Meditation and Visualization

Meditation and visualization help to focus the mind on positive, pleasant thoughts, while physiologically decreasing blood pressure and heart rate, relaxing the muscles, and increasing the immune response. In addition, there is a subjective experience of decreased pain and stress. All of these positive responses allow patients to become compassionate witnesses to their own experiences, to avoid making premature decisions, and to be open to new possibilities, transformation, and healing.17 Studies have looked at meditation effects on sport injuries as well. Christakou and Zervas18 examined the effects of imagery on pain, edema, and range of motion in 9 athletes with grade II ankle sprains. Although there were no significant findings, they discussed their descriptive statistical results of a treatment effect in decreased pain in the first 4 measurements. These would have been on days 10 to 13 after injury, as the authors did not start data collection until day 9 after the injuries. These findings agree with those of Cupal and Brewer,19 who used guided imagery with 30 patients following arthroscopic anterior cruciate ligament reconstructive surgery. Their results indicated a significant decrease in pain and reinjury anxiety, and an increase in strength 24 weeks postsurgically compared with placebo and control groups. Hamson-Utley et al20 found certified athletic trainers and physical therapists held positive attitudes toward the use of mental imagery in the rehabilitation process.

Spiritual meditation does not means emptying the mind but opening the mind to the mind of God, Buddha, Allah, the universe, or another spiritual entity or belief.21 It also may include meditating on a selected scripture by repeating it in the mind. A single event, a parable, or a few verses are taken and allowed to stay in the mind. Individuals put themselves in the experience, allowing their senses to smell, hear, see, and breathe the scene. It is not a time to study the passage but to experience it.22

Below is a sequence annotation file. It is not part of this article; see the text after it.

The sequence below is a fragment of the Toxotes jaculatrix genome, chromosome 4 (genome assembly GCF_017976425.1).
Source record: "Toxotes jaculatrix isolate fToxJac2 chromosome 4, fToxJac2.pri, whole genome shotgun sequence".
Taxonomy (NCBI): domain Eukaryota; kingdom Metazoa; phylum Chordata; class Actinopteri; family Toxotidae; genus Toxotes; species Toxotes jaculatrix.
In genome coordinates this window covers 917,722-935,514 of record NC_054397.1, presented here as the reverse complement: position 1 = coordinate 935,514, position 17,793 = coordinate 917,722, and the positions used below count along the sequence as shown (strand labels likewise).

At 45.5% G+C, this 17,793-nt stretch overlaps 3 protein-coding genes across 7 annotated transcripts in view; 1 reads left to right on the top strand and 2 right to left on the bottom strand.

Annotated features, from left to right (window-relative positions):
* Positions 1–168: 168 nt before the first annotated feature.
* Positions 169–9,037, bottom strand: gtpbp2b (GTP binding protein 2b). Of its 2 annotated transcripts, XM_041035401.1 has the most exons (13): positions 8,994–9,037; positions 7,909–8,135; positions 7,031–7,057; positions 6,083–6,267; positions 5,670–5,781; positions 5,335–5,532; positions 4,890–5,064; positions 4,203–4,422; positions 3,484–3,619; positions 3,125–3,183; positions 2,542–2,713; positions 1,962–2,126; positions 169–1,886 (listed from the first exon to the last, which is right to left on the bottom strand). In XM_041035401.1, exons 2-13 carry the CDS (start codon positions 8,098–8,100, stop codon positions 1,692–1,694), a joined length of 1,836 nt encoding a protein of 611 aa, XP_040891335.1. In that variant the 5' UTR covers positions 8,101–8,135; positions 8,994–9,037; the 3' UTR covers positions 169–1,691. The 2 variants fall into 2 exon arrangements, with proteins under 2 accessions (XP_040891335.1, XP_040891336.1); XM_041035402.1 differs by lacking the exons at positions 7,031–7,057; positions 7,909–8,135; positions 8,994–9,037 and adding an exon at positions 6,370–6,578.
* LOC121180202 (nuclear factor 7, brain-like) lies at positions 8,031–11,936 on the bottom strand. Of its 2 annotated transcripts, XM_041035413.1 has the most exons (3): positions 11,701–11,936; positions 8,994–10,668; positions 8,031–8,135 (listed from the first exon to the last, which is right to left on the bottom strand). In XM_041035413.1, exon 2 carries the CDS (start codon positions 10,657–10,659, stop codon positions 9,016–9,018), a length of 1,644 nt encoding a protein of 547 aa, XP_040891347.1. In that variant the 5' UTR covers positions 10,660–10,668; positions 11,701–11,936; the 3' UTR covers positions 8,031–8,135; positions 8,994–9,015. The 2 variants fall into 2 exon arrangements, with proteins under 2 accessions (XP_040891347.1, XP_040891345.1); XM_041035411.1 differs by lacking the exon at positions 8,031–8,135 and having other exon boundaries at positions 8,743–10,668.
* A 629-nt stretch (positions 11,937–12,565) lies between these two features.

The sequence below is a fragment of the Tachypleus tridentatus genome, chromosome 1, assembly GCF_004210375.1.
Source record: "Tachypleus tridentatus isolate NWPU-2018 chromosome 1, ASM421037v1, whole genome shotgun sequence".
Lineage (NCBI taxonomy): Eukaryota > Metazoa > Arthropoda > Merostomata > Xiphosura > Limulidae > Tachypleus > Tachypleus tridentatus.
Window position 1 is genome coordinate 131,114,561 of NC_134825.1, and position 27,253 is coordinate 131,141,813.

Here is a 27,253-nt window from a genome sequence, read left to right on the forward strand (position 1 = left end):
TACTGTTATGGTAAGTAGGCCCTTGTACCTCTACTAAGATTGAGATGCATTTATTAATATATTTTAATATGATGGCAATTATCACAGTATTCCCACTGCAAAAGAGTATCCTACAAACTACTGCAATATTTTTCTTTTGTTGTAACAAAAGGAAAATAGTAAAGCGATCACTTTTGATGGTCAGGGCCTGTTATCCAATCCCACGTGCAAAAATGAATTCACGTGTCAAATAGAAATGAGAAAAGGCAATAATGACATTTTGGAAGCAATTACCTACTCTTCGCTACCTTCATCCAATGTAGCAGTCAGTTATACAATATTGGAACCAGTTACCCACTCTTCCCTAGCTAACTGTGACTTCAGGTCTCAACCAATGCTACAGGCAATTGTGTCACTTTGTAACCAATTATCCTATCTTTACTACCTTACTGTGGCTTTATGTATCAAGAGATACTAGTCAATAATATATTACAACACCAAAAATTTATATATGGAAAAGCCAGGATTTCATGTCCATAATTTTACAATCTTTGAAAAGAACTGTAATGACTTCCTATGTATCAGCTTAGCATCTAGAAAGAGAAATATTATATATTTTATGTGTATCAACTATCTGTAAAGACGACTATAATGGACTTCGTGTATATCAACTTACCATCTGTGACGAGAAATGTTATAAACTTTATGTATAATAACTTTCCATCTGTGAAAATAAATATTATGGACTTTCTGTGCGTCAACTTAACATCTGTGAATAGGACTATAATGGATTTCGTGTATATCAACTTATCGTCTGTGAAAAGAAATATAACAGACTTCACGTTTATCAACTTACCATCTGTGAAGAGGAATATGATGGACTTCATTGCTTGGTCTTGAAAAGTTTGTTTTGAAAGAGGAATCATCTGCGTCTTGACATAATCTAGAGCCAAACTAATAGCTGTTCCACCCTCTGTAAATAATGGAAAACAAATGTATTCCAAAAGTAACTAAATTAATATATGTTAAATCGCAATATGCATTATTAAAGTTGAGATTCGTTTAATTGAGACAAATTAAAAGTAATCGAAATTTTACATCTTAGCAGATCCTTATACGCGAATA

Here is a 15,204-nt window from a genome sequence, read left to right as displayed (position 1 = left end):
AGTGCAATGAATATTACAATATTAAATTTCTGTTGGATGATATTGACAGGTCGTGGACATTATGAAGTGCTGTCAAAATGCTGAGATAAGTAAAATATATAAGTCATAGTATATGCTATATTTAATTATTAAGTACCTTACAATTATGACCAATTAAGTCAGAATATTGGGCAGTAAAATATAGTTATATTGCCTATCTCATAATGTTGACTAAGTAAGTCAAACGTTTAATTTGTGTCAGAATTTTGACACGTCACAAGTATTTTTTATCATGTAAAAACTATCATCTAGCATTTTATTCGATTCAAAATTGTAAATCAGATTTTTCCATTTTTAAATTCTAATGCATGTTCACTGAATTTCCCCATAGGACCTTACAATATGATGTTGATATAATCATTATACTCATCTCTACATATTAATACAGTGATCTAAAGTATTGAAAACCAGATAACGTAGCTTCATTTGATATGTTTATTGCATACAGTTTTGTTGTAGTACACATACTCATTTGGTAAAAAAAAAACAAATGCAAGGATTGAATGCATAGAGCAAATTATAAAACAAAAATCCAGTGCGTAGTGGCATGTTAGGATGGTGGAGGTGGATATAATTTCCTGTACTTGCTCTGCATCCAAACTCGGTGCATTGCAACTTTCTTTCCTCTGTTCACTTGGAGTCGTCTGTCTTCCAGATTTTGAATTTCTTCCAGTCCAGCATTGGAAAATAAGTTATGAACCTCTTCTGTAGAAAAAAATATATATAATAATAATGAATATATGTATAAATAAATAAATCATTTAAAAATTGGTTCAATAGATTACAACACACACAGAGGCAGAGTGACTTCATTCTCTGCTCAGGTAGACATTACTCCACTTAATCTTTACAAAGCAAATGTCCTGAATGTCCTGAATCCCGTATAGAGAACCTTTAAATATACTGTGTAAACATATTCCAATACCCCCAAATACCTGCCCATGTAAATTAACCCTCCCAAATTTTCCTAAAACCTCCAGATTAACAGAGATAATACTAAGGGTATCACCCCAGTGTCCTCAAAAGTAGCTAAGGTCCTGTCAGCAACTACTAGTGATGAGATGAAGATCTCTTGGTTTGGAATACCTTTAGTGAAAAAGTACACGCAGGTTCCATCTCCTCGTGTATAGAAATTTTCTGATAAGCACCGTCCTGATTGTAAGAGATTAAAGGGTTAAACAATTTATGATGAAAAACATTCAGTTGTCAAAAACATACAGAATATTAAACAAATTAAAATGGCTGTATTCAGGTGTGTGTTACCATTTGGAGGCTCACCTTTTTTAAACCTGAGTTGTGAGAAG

Although the application and procedures for meditation and visualization are relatively simple, it takes time and patience for individuals to learn and become comfortable with them. Application begins by first helping individuals clear their mind to focus on whatever is important at the time, including the actual healing process, to create emotional and spiritual space. The second step is helping individuals become open to discovering new ideas, or to hearing and following God’s or their higher power’s direction. Buddhist meditation uses visualization of the body of the Buddha, specifically his healing form.23 The third step is helping create a general sense of well-being, with the emphasis on “being” and not “doing.”18 For this intervention to become spiritual versus simply psychological, individuals may choose a spiritual phrase to repeat or picture to visualize that is important to them. The addition of the spiritual component has the ability to make the exercise more meaningful and therefore more useful for individuals.